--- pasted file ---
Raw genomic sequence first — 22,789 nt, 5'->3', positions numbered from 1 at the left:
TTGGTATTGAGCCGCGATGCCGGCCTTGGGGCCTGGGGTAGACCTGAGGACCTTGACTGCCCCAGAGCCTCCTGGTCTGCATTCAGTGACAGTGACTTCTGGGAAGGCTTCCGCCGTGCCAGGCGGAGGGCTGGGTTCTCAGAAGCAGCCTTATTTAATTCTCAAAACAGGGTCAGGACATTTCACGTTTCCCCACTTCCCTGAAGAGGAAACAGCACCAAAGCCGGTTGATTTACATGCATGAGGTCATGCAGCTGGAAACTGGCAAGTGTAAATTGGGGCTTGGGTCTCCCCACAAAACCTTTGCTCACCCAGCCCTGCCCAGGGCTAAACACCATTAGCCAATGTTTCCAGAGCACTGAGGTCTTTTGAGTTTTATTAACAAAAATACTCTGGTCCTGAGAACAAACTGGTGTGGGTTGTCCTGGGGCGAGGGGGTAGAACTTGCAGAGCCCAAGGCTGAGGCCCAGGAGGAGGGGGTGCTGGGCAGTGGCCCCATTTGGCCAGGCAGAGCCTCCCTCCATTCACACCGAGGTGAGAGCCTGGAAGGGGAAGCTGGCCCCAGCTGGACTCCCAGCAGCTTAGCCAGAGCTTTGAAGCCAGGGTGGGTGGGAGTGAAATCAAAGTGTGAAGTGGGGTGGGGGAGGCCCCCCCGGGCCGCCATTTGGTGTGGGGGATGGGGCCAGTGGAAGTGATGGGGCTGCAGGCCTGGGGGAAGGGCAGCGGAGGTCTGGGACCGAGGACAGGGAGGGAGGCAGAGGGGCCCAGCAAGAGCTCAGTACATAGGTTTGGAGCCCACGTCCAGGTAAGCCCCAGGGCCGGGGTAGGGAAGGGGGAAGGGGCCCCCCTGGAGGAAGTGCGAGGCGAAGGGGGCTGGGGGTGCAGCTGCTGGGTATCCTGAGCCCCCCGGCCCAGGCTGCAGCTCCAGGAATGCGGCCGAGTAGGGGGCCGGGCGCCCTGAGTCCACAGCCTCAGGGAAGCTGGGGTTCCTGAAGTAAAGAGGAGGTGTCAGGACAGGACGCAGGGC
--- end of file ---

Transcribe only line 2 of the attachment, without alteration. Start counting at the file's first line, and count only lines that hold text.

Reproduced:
TTGGTATTGAGCCGCGATGCCGGCCTTGGGGCCTGGGGTAGACCTGAGGACCTTGACTGCCCCAGAGCCTCCTGGTCTGCATTCAGTGACAGTGACTTCTGGGAAGGCTTCCGCCGTGCCAGGCGGAGGGCTGGGTTCTCAGAAGCAGCCTTATTTAATTCTCAAAACAGGGTCAGGACATTTCACGTTTCCCCACTTCCCTGAAGAGGAAACAGCACCAAAGCCGGTTGATTTACATGCATGAGGTCATGCAGCTGGAAACTGGCAAGTGTAAATTGGGGCTTGGGTCTCCCCACAAAACCTTTGCTCACCCAGCCCTGCCCAGGGCTAAACACCATTAGCCAATGTTTCCAGAGCACTGAGGTCTTTTGAGTTTTATTAACAAAAATACTCTGGTCCTGAGAACAAACTGGTGTGGGTTGTCCTGGGGCGAGGGGGTAGAACTTGCAGAGCCCAAGGCTGAGGCCCAGGAGGAGGGGGTGCTGGGCAGTGGCCCCATTTGGCCAGGCAGAGCCTCCCTCCATTCACACCGAGGTGAGAGCCTGGAAGGGGAAGCTGGCCCCAGCTGGACTCCCAGCAGCTTAGCCAGAGCTTTGAAGCCAGGGTGGGTGGGAGTGAAATCAAAGTGTGAAGTGGGGTGGGGGAGGCCCCCCCGGGCCGCCATTTGGTGTGGGGGATGGGGCCAGTGGAAGTGATGGGGCTGCAGGCCTGGGGGAAGGGCAGCGGAGGTCTGGGACCGAGGACAGGGAGGGAGGCAGAGGGGCCCAGCAAGAGCTCAGTACATAGGTTTGGAGCCCACGTCCAGGTAAGCCCCAGGGCCGGGGTAGGGAAGGGGGAAGGGGCCCCCCTGGAGGAAGTGCGAGGCGAAGGGGGCTGGGGGTGCAGCTGCTGGGTATCCTGAGCCCCCCGGCCCAGGCTGCAGCTCCAGGAATGCGGCCGAGTAGGGGGCCGGGCGCCCTGAGTCCACAGCCTCAGGGAAGCTGGGGTTCCTGAAGTAAAGAGGAGGTGTCAGGACAGGACGCAGGGC